Macroeconomics concerns itself with large-scale activities such as employment, aggregate supply and demand, and employee productivity, among other things. Gross domestic product (GDP) is a metric that defines the market value for all goods produced by a country. Advantages of GDP are many, with some of the more important ones being a way to define the business cycle, the ability to understand shifts in a country’s economy, and a measurement for competitiveness in a global environment. Not all economists are in agreement with the use of GDP as a main economic measurement tool. A clear understanding of the advantages and potential drawbacks help one best use the GDP.
The business cycle helps economists understand whether an economy is growing, contracting, or remaining stable. GDP is the tool that most often represents aggregate growth and contraction in an economy. Classically defined, two consecutive quarters of GDP increases represent economic growth, while two consecutive quarters of decreasing GDP indicate contraction. Here, the advantages of GDP are clear. Without an overall metric for defining growth and contraction, economists could not define differences between the two.
GDP consists of three major groups: consumer spending, investment by businesses, and government spending, or CIG. Over time, a country may experience somewhat stable percentages of CIG in its overall GDP. Shifts occur, however, when the percentages change amongst themselves. For example, consumer spending may go down, but government spending increases in hopes that the economy does not enter a contraction period. Economists see advantages of GDP here because a trend may occur where economists can track movements in overall GDP changes.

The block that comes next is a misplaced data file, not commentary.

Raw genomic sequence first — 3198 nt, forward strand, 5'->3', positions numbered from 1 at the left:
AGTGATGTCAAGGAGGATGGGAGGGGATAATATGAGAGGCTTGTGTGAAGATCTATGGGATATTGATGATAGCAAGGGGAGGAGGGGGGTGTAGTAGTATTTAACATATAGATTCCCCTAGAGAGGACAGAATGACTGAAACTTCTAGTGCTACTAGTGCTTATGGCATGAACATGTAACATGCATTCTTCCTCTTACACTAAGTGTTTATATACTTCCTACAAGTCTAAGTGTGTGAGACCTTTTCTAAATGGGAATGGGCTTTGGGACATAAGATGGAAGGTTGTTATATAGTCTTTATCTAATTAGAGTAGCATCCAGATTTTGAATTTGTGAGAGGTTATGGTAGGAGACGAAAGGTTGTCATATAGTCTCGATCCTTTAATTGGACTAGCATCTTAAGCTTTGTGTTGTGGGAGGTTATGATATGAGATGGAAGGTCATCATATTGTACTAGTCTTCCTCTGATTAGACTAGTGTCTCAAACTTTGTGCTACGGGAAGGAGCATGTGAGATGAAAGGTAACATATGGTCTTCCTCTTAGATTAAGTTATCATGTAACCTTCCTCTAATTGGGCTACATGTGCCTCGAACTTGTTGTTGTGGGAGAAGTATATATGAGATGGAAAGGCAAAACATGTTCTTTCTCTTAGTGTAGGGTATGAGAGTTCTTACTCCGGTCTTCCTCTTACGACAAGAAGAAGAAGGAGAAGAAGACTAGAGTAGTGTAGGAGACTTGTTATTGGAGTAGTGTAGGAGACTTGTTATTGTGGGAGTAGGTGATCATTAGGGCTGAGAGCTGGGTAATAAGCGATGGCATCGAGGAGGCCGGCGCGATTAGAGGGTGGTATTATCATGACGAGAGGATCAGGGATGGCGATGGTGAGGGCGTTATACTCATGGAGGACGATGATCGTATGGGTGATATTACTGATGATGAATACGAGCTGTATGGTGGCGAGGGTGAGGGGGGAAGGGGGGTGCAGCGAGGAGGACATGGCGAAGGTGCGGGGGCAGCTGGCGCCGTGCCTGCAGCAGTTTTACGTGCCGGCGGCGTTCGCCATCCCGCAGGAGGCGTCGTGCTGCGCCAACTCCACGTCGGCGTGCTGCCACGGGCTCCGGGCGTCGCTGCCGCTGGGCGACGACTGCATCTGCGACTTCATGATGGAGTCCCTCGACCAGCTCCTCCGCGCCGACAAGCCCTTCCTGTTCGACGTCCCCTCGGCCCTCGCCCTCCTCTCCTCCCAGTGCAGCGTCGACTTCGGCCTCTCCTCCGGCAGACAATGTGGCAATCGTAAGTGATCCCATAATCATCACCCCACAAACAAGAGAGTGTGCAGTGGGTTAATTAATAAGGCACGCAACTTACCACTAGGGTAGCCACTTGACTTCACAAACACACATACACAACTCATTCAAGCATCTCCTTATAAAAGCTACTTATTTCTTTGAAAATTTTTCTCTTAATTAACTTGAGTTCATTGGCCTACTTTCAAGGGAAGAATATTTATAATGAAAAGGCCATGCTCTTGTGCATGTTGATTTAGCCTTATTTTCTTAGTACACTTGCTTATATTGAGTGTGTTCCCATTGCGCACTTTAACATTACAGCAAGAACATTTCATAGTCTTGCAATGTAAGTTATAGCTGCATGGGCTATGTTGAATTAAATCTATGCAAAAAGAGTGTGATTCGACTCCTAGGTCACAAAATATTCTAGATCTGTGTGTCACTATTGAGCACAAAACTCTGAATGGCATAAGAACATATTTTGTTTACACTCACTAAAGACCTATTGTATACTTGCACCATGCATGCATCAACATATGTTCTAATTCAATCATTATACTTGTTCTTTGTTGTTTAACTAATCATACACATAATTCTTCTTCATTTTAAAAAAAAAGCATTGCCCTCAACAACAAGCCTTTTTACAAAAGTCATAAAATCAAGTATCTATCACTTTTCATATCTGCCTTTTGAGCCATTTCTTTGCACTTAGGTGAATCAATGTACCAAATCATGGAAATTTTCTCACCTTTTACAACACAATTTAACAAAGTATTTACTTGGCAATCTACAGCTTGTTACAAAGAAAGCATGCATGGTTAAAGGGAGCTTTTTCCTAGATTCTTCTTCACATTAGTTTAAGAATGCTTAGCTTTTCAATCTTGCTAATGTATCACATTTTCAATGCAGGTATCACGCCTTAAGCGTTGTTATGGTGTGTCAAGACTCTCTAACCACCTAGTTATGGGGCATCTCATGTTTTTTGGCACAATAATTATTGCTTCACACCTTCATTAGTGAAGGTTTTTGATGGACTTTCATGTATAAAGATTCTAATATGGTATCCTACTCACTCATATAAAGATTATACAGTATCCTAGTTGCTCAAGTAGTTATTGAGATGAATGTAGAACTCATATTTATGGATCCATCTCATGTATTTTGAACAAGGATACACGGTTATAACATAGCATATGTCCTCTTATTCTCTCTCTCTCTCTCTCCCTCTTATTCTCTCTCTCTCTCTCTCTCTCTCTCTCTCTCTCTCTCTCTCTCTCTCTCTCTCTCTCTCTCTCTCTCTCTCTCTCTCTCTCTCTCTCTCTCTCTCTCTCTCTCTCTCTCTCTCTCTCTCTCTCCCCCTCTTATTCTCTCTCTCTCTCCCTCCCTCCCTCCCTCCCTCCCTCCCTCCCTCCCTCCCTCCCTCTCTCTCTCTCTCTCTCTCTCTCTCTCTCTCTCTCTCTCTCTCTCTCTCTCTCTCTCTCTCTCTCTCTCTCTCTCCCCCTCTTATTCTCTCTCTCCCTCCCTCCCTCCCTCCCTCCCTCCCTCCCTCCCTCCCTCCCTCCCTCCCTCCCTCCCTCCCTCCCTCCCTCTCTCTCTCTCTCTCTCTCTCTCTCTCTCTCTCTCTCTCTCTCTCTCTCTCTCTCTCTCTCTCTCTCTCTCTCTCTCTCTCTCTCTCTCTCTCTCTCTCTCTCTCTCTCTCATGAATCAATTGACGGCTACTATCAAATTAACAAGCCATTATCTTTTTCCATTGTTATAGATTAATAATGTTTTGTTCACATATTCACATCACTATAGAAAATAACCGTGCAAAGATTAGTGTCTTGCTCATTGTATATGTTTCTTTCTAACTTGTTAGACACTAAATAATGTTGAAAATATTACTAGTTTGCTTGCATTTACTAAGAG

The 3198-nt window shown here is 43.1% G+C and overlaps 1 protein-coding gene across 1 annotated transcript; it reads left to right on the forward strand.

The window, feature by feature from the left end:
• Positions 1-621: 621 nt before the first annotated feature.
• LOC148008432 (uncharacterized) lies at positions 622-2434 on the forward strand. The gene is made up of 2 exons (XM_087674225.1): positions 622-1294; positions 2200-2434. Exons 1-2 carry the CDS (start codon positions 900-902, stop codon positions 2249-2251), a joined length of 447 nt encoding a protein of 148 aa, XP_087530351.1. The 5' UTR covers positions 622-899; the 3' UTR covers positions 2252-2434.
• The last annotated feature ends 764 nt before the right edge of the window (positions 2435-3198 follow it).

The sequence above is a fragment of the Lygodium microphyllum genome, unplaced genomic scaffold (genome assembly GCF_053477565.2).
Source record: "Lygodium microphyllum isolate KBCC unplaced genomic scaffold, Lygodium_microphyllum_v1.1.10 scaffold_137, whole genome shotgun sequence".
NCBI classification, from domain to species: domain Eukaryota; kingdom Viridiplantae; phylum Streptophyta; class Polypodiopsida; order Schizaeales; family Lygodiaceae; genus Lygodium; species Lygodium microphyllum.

Competition among nations continues to increase in the current global economic environment. It can be difficult to ascertain which countries are doing well economically and which are not at certain times. Advantages of GDP include the ability for economists to compare one country’s figures to another. Additionally, the CIG percentages also allow for a competitive measurement. Either way, economists have the tools necessary through GDP figures to assess the strength of nations and the global economy.
Like any measurement tool, GDP is not without its faults. It is possible for a country to manipulate its figures. For example, a country may provide GDP estimates that outpace actual GDP. Economists then need to spend more time to discover the actual figures for a given time period. Manipulation also occurs when a country attempts to count items in GDP that should not be there or double count items improperly.